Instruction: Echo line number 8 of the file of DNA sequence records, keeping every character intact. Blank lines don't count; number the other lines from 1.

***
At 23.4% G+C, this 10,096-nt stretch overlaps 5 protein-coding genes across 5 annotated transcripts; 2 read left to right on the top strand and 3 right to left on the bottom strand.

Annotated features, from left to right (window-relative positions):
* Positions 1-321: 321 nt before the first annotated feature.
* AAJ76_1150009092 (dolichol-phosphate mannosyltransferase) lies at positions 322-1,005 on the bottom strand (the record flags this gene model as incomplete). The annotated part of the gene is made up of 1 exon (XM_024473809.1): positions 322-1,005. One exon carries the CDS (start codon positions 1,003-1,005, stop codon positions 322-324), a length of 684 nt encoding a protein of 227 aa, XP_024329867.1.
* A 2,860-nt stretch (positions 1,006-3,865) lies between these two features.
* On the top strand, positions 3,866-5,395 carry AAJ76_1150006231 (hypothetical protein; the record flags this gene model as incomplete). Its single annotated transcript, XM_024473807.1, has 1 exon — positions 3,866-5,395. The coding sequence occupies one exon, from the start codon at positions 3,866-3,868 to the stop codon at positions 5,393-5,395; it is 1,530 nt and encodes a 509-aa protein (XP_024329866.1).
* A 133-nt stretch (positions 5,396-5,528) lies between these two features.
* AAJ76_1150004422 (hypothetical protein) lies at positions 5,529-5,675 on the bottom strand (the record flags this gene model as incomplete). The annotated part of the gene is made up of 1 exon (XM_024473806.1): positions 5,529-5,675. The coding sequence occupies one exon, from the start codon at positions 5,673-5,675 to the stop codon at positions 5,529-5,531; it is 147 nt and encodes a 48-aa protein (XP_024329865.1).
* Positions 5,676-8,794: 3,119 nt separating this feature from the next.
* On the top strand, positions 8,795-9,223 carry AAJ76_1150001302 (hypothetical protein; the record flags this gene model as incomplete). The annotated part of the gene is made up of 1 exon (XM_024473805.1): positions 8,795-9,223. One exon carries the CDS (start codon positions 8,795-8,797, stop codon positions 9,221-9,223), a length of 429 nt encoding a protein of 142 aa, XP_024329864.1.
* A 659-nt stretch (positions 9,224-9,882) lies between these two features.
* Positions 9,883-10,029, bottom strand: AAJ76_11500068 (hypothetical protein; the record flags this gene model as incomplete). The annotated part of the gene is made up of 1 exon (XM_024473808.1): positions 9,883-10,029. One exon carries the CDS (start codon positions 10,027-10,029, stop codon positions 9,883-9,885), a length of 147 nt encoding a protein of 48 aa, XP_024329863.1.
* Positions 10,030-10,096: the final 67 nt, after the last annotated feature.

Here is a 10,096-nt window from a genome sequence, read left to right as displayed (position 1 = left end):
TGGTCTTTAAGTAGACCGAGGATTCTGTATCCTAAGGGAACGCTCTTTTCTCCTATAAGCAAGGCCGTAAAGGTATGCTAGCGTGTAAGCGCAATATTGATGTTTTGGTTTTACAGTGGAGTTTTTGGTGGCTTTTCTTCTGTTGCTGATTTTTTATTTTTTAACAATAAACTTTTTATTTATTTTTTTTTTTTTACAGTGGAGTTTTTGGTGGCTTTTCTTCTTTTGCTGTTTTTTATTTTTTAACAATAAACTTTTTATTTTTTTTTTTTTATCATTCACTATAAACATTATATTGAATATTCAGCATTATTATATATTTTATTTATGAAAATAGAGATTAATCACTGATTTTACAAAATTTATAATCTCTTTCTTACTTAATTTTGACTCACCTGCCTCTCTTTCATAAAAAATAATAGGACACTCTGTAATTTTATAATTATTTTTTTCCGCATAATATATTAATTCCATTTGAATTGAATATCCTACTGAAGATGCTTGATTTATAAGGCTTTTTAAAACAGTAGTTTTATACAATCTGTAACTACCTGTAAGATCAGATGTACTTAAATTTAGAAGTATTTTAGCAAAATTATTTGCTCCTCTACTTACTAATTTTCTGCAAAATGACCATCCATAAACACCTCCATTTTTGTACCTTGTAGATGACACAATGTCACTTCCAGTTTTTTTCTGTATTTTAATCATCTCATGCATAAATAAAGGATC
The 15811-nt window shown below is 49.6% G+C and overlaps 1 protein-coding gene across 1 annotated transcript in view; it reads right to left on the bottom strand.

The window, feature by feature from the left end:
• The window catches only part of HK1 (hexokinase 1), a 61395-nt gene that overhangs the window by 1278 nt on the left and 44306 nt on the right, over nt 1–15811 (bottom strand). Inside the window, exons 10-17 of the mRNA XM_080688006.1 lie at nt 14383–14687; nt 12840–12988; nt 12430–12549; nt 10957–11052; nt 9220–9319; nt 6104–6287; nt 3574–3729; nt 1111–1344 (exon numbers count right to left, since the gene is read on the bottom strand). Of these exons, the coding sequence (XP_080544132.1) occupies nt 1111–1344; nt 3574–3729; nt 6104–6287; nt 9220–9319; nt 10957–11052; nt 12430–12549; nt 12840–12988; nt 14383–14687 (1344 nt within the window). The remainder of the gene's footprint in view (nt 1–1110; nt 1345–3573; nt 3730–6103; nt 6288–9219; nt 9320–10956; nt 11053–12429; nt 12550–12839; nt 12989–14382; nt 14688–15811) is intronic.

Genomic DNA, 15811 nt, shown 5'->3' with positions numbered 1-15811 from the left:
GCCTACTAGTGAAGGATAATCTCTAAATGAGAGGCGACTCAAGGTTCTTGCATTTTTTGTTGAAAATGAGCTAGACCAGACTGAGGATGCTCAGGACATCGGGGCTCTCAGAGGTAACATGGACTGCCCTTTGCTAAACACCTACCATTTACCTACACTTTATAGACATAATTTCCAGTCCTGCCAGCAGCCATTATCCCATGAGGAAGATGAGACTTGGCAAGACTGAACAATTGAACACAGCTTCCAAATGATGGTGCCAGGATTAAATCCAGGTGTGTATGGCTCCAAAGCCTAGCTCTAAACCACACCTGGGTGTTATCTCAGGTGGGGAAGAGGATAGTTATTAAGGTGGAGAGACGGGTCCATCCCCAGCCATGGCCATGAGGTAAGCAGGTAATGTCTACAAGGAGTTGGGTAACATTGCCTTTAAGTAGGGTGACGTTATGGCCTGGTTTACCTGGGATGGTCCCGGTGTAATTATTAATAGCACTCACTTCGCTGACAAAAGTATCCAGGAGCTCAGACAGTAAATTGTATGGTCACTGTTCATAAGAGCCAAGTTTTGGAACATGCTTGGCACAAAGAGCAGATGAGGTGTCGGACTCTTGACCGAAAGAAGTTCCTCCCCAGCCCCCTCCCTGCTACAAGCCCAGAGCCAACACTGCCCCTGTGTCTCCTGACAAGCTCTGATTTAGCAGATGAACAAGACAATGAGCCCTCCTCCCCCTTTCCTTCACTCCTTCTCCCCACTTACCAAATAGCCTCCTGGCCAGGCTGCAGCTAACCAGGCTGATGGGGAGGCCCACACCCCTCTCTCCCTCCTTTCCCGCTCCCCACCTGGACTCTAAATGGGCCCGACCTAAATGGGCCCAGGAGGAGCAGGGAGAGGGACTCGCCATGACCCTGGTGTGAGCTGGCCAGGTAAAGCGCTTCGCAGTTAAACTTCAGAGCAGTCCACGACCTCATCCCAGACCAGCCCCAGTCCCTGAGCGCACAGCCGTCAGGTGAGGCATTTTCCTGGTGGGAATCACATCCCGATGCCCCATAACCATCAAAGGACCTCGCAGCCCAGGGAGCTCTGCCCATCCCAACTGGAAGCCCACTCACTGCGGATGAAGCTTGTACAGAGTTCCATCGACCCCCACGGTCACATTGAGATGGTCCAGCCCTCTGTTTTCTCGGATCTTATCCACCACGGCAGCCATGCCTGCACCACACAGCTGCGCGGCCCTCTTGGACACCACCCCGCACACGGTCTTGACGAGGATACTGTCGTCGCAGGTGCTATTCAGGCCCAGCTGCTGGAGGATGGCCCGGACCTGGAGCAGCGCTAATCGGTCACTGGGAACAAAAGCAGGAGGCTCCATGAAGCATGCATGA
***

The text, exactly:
* AAJ76_1150004422 (hypothetical protein) lies at positions 5,529-5,675 on the bottom strand (the record flags this gene model as incomplete). The annotated part of the gene is made up of 1 exon (XM_024473806.1): positions 5,529-5,675. The coding sequence occupies one exon, from the start codon at positions 5,673-5,675 to the stop codon at positions 5,529-5,531; it is 147 nt and encodes a 48-aa protein (XP_024329865.1).